I always thought the revolution was going to start from the bottom, but this time it started from the top. Here’s the largest company in the world, and they’re committed to cleaning up their act as far as what products they sell, and getting rid of packaging and getting rid of fats in a lot of their foods, and they can do that. They could go to Kraft [Foods] and say, “We want you to get rid of all the high-fructose [content] in your thousands of products [or] we won’t sell them.” They have tremendous power.
Could they lead the way away from globalism, factory farming and the like?
Nah, they’re not going to lead us away from globalism, and I’m not an apologist for their labor issues and stuff like that. I do know that the Walton family is really pushing to get Wal-Mart suppliers to clean up their act. Wal-Mart [has the clout to] go to Crest toothpaste and say, get rid of the box, the box is just waste. Yeah, [the tube is] going to roll off the shelf, but you figure it out. And when you figure it out you’re going to save money, because there’s no box. And we want the savings.
Do you meet with other chief executives? Do they regard you as a pariah?
One time I made a big mistake and I talked to about 50 bankers. They didn’t get it. They just stood there stony-faced. They don’t get that the world is changing. These millennium kids, they’re totally different. [My generation is] not going to save the planet; we’re not going to do anything about global warming; we’re not even going to change our light bulbs. But these kids have had environmental education. They don’t fall for advertising. They know the problems of the world and want to do something about it.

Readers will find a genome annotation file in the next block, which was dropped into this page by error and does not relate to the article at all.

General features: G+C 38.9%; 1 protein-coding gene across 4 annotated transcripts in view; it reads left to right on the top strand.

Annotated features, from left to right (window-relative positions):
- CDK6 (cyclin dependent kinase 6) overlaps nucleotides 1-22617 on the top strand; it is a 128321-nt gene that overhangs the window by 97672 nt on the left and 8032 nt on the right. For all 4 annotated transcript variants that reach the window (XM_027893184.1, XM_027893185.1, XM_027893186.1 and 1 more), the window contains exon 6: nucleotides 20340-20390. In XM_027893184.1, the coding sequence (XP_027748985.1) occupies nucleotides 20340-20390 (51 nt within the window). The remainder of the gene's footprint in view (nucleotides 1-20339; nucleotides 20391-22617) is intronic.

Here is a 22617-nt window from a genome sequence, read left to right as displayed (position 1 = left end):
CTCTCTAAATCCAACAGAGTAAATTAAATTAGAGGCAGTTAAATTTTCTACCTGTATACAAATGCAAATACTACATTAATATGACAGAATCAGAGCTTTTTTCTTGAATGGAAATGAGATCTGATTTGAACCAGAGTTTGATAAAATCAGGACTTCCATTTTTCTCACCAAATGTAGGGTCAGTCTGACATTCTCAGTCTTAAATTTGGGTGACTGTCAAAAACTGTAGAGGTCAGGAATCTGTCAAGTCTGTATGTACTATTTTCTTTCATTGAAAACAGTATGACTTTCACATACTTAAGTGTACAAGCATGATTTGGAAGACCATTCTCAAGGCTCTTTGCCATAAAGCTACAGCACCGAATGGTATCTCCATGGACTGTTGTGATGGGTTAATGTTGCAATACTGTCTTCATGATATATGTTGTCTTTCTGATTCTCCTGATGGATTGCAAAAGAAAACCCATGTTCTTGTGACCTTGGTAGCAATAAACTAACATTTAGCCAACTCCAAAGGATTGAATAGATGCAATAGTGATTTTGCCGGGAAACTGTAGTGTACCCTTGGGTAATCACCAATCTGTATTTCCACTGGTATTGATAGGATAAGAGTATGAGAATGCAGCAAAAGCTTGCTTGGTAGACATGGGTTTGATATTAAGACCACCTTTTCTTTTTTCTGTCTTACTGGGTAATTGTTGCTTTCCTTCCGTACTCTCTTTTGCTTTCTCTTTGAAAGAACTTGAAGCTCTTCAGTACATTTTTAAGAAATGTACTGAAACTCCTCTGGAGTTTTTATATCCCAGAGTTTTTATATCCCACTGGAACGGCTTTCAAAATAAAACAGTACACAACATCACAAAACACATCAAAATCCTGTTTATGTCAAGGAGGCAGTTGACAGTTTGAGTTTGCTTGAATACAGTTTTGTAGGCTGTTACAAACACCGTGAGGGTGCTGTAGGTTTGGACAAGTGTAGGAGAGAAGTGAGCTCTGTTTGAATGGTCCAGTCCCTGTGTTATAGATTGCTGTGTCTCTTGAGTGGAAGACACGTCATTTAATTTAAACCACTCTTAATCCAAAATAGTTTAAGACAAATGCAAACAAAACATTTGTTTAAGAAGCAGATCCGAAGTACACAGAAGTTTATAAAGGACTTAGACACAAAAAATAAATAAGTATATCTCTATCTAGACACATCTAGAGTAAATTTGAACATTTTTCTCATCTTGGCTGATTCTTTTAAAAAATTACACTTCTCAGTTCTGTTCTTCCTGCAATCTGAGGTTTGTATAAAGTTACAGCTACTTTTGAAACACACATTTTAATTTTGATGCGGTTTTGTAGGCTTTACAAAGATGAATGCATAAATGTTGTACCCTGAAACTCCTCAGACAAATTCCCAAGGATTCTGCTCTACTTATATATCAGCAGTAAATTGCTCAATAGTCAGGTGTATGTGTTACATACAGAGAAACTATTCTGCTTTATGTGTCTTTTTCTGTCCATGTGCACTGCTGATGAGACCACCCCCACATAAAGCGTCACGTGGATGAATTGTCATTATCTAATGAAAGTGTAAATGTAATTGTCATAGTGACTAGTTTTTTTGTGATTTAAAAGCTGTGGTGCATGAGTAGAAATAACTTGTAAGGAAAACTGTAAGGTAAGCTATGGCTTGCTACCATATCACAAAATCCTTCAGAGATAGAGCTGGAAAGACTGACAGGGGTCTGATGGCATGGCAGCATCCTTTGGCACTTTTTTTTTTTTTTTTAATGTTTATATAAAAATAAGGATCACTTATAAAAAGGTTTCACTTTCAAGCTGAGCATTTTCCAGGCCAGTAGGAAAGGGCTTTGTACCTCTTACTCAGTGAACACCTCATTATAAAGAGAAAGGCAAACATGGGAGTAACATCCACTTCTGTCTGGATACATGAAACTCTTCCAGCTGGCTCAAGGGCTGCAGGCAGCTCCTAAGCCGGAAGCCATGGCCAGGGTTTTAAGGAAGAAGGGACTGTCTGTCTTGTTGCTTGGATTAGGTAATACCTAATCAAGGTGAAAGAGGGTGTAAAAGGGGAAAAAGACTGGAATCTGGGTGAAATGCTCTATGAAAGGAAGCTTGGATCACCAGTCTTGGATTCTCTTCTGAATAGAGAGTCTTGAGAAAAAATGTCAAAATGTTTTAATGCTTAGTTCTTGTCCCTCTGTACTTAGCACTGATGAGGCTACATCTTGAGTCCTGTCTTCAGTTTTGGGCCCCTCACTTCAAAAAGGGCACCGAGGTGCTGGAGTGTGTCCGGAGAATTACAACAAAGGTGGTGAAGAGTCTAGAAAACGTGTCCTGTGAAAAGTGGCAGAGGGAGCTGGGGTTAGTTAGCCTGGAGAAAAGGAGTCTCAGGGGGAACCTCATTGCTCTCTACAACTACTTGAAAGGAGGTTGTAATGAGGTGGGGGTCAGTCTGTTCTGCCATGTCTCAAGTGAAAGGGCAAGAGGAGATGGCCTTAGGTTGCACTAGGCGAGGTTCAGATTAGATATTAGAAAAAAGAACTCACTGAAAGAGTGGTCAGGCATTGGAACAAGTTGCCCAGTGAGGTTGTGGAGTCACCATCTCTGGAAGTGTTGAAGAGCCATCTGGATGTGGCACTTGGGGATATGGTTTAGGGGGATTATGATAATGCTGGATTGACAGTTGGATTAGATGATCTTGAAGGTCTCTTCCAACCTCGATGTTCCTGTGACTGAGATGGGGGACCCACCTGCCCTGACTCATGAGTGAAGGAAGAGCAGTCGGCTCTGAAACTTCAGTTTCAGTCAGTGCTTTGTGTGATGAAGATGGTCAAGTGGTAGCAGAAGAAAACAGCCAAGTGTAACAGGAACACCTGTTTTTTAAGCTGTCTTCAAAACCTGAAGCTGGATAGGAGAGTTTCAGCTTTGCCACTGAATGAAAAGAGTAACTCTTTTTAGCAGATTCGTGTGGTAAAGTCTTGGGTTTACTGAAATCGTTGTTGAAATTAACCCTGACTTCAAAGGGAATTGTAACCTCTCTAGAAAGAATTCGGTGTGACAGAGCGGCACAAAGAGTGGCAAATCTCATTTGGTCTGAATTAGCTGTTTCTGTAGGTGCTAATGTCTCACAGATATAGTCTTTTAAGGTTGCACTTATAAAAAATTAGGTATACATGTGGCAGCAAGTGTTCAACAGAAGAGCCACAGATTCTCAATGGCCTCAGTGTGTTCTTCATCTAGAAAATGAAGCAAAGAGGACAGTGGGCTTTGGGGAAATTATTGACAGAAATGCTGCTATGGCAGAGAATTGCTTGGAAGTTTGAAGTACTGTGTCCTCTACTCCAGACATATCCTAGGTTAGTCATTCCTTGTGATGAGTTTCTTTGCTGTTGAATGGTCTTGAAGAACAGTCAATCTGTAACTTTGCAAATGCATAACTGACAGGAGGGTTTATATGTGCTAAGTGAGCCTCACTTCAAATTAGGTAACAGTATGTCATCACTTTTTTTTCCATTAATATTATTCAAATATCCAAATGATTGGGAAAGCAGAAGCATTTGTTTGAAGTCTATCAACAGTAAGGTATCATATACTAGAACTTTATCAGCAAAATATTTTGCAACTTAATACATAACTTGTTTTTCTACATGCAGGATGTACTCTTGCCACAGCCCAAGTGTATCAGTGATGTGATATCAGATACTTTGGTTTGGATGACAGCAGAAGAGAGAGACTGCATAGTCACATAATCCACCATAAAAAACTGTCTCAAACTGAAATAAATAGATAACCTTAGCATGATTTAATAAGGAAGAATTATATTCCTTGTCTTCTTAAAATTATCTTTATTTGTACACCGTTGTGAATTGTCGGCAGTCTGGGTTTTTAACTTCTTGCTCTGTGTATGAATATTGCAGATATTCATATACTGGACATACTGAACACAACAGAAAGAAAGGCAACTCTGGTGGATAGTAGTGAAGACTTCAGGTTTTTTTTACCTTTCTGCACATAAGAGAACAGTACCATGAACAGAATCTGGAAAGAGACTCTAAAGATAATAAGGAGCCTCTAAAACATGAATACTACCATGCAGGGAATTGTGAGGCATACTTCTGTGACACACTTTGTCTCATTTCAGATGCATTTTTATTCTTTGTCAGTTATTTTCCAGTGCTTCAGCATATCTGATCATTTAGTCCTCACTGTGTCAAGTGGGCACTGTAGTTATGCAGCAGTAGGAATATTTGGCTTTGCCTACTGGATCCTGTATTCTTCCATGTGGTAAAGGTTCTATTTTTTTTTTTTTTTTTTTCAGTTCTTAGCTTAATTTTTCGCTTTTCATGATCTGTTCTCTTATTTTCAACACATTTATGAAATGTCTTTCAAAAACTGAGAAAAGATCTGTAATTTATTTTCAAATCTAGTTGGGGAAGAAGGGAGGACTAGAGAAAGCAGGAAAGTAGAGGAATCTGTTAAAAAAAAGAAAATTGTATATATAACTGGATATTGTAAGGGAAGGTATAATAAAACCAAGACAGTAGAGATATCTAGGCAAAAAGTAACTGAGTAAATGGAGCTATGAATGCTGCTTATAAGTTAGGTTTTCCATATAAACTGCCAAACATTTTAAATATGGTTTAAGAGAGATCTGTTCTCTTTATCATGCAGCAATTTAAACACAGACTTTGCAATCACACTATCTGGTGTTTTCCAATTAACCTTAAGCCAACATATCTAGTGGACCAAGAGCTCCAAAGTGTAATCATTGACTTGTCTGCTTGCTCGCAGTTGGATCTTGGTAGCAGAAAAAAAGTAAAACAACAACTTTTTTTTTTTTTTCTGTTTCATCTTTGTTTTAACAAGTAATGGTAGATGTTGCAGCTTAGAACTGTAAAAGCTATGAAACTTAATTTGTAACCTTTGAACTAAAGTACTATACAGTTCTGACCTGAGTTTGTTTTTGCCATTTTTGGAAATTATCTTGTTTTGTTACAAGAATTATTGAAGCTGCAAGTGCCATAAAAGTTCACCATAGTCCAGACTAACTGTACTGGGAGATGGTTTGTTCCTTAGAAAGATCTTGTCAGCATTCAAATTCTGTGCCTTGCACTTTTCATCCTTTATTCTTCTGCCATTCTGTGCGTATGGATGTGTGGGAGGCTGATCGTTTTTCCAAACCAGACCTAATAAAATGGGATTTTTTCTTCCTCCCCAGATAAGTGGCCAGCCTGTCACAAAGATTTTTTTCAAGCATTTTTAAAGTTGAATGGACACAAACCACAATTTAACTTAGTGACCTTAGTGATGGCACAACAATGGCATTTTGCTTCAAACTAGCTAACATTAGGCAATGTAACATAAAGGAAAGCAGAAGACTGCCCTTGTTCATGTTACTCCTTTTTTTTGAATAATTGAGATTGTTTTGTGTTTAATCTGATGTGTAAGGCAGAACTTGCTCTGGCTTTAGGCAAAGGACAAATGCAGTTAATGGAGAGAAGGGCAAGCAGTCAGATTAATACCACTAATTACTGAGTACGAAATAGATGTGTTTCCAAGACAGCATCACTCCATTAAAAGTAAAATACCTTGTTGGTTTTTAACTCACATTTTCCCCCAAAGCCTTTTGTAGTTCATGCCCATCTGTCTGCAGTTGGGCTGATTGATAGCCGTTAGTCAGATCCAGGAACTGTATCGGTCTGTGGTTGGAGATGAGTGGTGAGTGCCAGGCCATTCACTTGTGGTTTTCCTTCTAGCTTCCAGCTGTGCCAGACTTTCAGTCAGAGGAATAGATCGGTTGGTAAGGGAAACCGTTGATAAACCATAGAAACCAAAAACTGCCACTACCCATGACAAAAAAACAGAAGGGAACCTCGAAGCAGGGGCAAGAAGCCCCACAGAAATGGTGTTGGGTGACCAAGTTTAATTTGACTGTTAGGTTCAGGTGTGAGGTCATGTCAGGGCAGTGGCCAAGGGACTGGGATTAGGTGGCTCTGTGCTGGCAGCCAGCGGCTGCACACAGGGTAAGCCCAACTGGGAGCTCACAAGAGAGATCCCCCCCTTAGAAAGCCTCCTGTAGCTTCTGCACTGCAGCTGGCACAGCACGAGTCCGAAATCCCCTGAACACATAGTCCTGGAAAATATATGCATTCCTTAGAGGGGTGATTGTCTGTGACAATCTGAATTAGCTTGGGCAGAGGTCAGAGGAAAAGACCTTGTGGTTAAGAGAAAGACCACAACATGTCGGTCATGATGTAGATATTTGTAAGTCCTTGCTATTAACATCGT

Do you see an awareness that there’s more to the value of a product than the price?
I can tell you that I love recessions because Patagonia has always thrived in a recession. In a recession, people stop being silly. They don’t mind buying better quality; they just buy less of it. We’re thriving in a recession because we have loyal customers who are buying less, but they’re buying better.
You’re not saying all growth is bad?
There’s growth where you grow fat, and growth where you spiritually grow or grow stronger, but America is just growing fat.
That’s why I’m in business. I have no desire to grow this business any bigger; I have no desire to make any more money. Basically my business exists to put into practice what all the smart people are saying we have to do to save this planet, and if I can prove it’s good business, then other companies are going to follow along. A lot of big corporations are really risk averse. We can take a risk and prove that it works, and then these other weenie corporations can follow along because we’ve already proved that it’s good.